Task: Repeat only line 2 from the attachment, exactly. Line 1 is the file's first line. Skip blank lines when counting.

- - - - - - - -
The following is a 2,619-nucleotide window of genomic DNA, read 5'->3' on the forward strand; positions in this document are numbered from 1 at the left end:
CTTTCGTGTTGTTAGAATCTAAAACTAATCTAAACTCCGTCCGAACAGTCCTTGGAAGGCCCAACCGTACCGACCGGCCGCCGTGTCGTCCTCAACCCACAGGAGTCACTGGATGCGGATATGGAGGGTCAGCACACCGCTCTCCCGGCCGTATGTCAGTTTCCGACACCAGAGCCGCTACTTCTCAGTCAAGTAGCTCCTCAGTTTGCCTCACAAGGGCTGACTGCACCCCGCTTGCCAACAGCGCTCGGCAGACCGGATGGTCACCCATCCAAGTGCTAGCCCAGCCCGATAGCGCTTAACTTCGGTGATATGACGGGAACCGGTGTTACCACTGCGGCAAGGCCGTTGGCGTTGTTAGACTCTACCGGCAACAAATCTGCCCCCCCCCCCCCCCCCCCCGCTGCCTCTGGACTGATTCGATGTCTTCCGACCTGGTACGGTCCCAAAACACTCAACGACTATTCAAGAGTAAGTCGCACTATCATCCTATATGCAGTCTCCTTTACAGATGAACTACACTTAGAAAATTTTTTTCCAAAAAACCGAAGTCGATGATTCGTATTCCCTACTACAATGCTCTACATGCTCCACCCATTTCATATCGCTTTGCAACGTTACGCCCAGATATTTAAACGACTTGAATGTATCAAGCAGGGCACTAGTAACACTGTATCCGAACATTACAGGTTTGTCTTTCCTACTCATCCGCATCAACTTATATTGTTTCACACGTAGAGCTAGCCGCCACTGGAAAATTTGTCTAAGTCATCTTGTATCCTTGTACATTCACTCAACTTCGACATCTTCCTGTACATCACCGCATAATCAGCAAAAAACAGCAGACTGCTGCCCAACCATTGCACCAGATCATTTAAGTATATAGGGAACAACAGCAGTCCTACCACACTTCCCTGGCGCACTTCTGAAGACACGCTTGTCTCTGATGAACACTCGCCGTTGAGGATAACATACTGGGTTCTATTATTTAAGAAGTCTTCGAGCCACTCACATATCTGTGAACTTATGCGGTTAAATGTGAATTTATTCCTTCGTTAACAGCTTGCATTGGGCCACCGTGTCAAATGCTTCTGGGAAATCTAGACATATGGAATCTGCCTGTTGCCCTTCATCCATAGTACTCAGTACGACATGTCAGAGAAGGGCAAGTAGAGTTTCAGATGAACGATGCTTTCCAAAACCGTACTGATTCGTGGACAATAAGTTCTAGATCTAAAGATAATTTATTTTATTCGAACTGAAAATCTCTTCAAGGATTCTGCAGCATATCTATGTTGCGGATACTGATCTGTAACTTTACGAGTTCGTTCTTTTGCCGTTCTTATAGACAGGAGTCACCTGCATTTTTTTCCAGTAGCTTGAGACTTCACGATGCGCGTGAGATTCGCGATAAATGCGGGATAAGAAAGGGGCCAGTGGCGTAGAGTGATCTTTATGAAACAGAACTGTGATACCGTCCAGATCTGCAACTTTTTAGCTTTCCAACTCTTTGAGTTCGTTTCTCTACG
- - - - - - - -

CTTTCGTGTTGTTAGAATCTAAAACTAATCTAAACTCCGTCCGAACAGTCCTTGGAAGGCCCAACCGTACCGACCGGCCGCCGTGTCGTCCTCAACCCACAGGAGTCACTGGATGCGGATATGGAGGGTCAGCACACCGCTCTCCCGGCCGTATGTCAGTTTCCGACACCAGAGCCGCTACTTCTCAGTCAAGTAGCTCCTCAGTTTGCCTCACAAGGGCTGACTGCACCCCGCTTGCCAACAGCGCTCGGCAGACCGGATGGTCACCCATCCAAGTGCTAGCCCAGCCCGATAGCGCTTAACTTCGGTGATATGACGGGAACCGGTGTTACCACTGCGGCAAGGCCGTTGGCGTTGTTAGACTCTACCGGCAACAAATCTGCCCCCCCCCCCCCCCCCCCCGCTGCCTCTGGACTGATTCGATGTCTTCCGACCTGGTACGGTCCCAAAACACTCAACGACTATTCAAGAGTAAGTCGCACTATCATCCTATATGCAGTCTCCTTTACAGATGAACTACACTTAGAAAATTTTTTTCCAAAAAACCGAAGTCGATGATTCGTATTCCCTACTACAATGCTCTACATGCTCCACCCATTTCATATCGCTTTGCAACGTTACGCCCAGATATTTAAACGACTTGAATGTATCAAGCAGGGCACTAGTAACACTGTATCCGAACATTACAGGTTTGTCTTTCCTACTCATCCGCATCAACTTATATTGTTTCACACGTAGAGCTAGCCGCCACTGGAAAATTTGTCTAAGTCATCTTGTATCCTTGTACATTCACTCAACTTCGACATCTTCCTGTACATCACCGCATAATCAGCAAAAAACAGCAGACTGCTGCCCAACCATTGCACCAGATCATTTAAGTATATAGGGAACAACAGCAGTCCTACCACACTTCCCTGGCGCACTTCTGAAGACACGCTTGTCTCTGATGAACACTCGCCGTTGAGGATAACATACTGGGTTCTATTATTTAAGAAGTCTTCGAGCCACTCACATATCTGTGAACTTATGCGGTTAAATGTGAATTTATTCCTTCGTTAACAGCTTGCATTGGGCCACCGTGTCAAATGCTTCTGGGAAATCTAGACATATGGAATCTGCCTGTTGCCCTTCATCCATAGTACTCAGTACGACATGTCAGAGAAGGGCAAGTAGAGTTTCAGATGAACGATGCTTTCCAAAACCGTACTGATTCGTGGACAATAAGTTCTAGATCTAAAGATAATTTATTTTATTCGAACTGAAAATCTCTTCAAGGATTCTGCAGCATATCTATGTTGCGGATACTGATCTGTAACTTTACGAGTTCGTTCTTTTGCCGTTCTTATAGACAGGAGTCACCTGCATTTTTTTCCAGTAGCTTGAGACTTCACGATGCGCGTGAGATTCGCGATAAATGCGGGATAAGAAAGGGGCCAGTGGCGTAGAGTGATCTTTATGAAACAGAACTGTGATACCGTCCAGATCTGCAACTTTTTAGCTTTCCAACTCTTTGAGTTCGTTTCTCTACG